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Using IoT for Visibility and Predictability

Rafael Granato
by Rafael Granato on Apr 2, 2015 6:43:42 PM

A recent article in Supply Chain 247 (Capitalizing on the IoT with Visibility and Intelligence) discussed how Internet of Things (IoT) momentum is reaching critical mass. This got me thinking about examples of how much we already use various sensors to improve trailer visits that are managed by modern yard management systems.  


To illustrate the point, take a use case of a truck and a loaded trailer arriving at a Distribution Center (DC). Since the load had left its source facility, the destination DC has been automatically tracking its progress. Fed via the truck’s telematics system, the Yard Management System (YMS) has been continuously optimizing its expected journey within the facility based on its predicted arrival. It’s goal – to accelerate ingress into the facility and to optimize the scheduling of unloading.  Instructions, and outlooks of what to expect on arrival at the facility, have been periodically messaged back to the driver’s smart device.

As the truck arrives at the facility, a read of the trailer’s RFID tag positively confirms that the load has arrived at the location, recording the precise time and day. Information linked to the load is automatically retrieved and displayed on the kiosk screen at the unmanned gate. As the truck pulls up to the unmanned gate, it is weighed and cameras capture a 360 degree image of the trailer. The driver confirms the details of his load at the kiosk screen with a single click, and is instructed where to drop his current load and pickup his new load.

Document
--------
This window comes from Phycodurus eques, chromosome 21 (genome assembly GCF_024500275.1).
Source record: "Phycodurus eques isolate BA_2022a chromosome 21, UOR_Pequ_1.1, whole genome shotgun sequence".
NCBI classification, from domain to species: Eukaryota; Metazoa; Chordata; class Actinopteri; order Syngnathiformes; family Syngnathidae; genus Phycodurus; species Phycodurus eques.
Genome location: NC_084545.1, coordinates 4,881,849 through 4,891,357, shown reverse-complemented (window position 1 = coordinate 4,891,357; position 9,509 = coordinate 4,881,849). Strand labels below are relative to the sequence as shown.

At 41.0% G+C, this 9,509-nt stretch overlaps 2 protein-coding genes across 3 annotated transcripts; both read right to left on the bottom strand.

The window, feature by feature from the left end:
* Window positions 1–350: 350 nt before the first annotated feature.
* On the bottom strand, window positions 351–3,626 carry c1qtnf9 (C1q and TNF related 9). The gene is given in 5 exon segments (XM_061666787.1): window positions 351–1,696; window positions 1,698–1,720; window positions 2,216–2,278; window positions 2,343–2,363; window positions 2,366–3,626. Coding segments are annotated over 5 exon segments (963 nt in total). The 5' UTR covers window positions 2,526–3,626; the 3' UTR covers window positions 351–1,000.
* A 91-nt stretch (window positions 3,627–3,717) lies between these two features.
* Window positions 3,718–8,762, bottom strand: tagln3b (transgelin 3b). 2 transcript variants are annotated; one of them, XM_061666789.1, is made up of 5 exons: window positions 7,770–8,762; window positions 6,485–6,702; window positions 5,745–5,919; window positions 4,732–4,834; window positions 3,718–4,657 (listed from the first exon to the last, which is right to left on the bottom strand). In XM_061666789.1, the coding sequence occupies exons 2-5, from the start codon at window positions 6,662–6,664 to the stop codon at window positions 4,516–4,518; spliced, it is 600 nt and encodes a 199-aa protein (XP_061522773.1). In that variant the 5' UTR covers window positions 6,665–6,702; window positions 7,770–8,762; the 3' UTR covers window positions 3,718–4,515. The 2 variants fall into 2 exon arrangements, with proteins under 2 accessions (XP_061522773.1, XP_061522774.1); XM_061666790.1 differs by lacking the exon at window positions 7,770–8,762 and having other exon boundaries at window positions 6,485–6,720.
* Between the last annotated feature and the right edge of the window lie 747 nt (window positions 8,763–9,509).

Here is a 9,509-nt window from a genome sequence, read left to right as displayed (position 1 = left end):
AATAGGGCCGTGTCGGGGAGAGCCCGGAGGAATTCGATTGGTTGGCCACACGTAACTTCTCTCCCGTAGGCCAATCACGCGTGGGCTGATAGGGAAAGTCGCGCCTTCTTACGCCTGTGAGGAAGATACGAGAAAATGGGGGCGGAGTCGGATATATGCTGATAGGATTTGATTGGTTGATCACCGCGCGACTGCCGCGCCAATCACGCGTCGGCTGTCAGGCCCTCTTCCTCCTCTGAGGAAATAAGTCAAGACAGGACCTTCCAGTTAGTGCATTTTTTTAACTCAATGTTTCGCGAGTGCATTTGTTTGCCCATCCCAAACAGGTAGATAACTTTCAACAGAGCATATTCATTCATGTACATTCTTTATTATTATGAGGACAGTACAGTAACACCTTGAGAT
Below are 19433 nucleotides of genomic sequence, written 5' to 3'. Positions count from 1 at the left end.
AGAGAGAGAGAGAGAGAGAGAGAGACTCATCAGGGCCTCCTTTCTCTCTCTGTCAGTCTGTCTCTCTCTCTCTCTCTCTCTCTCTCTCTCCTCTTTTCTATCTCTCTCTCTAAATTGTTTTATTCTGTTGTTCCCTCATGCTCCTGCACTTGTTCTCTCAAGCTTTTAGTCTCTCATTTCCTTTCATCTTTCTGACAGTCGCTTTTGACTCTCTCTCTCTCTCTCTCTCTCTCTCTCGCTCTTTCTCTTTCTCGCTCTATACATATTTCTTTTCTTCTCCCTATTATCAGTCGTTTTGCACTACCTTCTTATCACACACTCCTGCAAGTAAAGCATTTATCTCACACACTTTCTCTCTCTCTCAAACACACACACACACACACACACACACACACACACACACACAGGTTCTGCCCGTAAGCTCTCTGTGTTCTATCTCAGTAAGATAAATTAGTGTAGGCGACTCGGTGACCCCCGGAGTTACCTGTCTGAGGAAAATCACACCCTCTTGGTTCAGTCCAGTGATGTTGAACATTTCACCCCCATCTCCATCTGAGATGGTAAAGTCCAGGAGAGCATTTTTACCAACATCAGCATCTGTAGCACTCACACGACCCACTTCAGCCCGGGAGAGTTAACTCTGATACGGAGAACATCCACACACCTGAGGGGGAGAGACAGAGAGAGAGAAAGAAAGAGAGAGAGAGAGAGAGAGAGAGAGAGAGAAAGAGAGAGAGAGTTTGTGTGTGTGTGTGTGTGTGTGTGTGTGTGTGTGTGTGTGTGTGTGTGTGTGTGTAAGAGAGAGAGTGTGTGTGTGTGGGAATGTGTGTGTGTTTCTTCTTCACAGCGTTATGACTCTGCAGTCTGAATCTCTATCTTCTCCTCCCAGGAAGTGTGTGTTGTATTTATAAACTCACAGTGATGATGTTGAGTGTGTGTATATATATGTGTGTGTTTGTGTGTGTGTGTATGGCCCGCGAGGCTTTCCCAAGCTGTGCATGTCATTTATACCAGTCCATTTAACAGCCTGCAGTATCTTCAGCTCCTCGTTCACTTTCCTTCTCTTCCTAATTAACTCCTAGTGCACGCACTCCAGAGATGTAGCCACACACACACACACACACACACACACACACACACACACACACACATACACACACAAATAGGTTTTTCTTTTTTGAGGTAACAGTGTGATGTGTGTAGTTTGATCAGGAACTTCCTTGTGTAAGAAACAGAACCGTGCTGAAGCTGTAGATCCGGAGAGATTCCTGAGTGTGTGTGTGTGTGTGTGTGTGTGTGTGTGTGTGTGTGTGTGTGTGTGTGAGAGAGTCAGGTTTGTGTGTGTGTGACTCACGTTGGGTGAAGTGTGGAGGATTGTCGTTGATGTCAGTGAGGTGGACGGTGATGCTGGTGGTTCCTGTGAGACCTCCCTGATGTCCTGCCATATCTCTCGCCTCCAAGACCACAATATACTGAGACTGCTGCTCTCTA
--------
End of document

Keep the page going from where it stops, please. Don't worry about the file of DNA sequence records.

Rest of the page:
Throughout the trailer’s visit to the DC, it is regularly scanned to confirm its location. Real-time information of the trailer journey and location is relayed to the carrier and other interested parties. At the end of its visit, the trailer leaves and begins the next leg of its journey, the DC remains aware of its existence and used the meaningful knowledge it captured to assist load planners looking for equipment and trim future potential dwell time. Meaningful information relating to the carrier and trailer visit have been captured for future analysis.

This example demonstrates the use of multiple types of IoT sensors, which are by no means exhaustive, including the driver’s cell phone, truck telematics system, RFID tags, RFID readers, video processing, weight scales and smart kiosks. These sensors all played their part in minimizing human interaction and automating the entire visit. 

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Rafael Granato
Written by Rafael Granato
Written by Author
Supply Chain Brief